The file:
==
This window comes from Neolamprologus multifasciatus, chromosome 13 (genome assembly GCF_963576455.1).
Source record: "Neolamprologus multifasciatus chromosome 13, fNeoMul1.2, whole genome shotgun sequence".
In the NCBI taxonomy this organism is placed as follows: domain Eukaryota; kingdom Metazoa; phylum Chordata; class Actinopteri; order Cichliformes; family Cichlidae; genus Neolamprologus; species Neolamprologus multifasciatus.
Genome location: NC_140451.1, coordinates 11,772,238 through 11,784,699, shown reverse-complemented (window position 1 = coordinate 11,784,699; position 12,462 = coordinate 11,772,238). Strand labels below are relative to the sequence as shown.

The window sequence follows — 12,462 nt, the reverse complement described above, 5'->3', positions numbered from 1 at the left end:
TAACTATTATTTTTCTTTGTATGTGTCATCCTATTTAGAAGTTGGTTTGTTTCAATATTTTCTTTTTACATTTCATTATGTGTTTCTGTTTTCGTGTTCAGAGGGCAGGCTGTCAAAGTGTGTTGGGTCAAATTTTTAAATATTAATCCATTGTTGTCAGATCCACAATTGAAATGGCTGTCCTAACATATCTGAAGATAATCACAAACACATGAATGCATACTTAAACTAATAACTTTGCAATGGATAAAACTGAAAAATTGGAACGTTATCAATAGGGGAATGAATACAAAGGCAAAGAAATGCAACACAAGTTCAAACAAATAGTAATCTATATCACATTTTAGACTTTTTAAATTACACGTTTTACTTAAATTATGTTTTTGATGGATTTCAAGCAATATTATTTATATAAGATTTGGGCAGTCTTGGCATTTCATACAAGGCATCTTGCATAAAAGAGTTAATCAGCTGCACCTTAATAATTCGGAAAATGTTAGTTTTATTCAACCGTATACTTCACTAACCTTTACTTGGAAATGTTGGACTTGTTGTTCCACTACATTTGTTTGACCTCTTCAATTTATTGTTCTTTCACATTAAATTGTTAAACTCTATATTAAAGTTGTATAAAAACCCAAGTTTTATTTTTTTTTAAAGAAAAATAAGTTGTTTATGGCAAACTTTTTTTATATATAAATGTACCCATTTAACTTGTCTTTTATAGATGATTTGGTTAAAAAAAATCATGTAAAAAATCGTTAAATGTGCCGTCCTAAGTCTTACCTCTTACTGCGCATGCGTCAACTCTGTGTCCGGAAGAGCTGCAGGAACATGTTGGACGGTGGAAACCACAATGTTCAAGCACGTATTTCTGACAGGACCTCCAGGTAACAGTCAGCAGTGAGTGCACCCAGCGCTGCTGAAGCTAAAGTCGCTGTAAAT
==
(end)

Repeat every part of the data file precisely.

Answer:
This window comes from Neolamprologus multifasciatus, chromosome 13 (genome assembly GCF_963576455.1).
Source record: "Neolamprologus multifasciatus chromosome 13, fNeoMul1.2, whole genome shotgun sequence".
In the NCBI taxonomy this organism is placed as follows: domain Eukaryota; kingdom Metazoa; phylum Chordata; class Actinopteri; order Cichliformes; family Cichlidae; genus Neolamprologus; species Neolamprologus multifasciatus.
Genome location: NC_140451.1, coordinates 11,772,238 through 11,784,699, shown reverse-complemented (window position 1 = coordinate 11,784,699; position 12,462 = coordinate 11,772,238). Strand labels below are relative to the sequence as shown.

The window sequence follows — 12,462 nt, the reverse complement described above, 5'->3', positions numbered from 1 at the left end:
TAACTATTATTTTTCTTTGTATGTGTCATCCTATTTAGAAGTTGGTTTGTTTCAATATTTTCTTTTTACATTTCATTATGTGTTTCTGTTTTCGTGTTCAGAGGGCAGGCTGTCAAAGTGTGTTGGGTCAAATTTTTAAATATTAATCCATTGTTGTCAGATCCACAATTGAAATGGCTGTCCTAACATATCTGAAGATAATCACAAACACATGAATGCATACTTAAACTAATAACTTTGCAATGGATAAAACTGAAAAATTGGAACGTTATCAATAGGGGAATGAATACAAAGGCAAAGAAATGCAACACAAGTTCAAACAAATAGTAATCTATATCACATTTTAGACTTTTTAAATTACACGTTTTACTTAAATTATGTTTTTGATGGATTTCAAGCAATATTATTTATATAAGATTTGGGCAGTCTTGGCATTTCATACAAGGCATCTTGCATAAAAGAGTTAATCAGCTGCACCTTAATAATTCGGAAAATGTTAGTTTTATTCAACCGTATACTTCACTAACCTTTACTTGGAAATGTTGGACTTGTTGTTCCACTACATTTGTTTGACCTCTTCAATTTATTGTTCTTTCACATTAAATTGTTAAACTCTATATTAAAGTTGTATAAAAACCCAAGTTTTATTTTTTTTTAAAGAAAAATAAGTTGTTTATGGCAAACTTTTTTTATATATAAATGTACCCATTTAACTTGTCTTTTATAGATGATTTGGTTAAAAAAAATCATGTAAAAAATCGTTAAATGTGCCGTCCTAAGTCTTACCTCTTACTGCGCATGCGTCAACTCTGTGTCCGGAAGAGCTGCAGGAACATGTTGGACGGTGGAAACCACAATGTTCAAGCACGTATTTCTGACAGGACCTCCAGGTAACAGTCAGCAGTGAGTGCACCCAGCGCTGCTGAAGCTAAAGTCGCTGTAAAT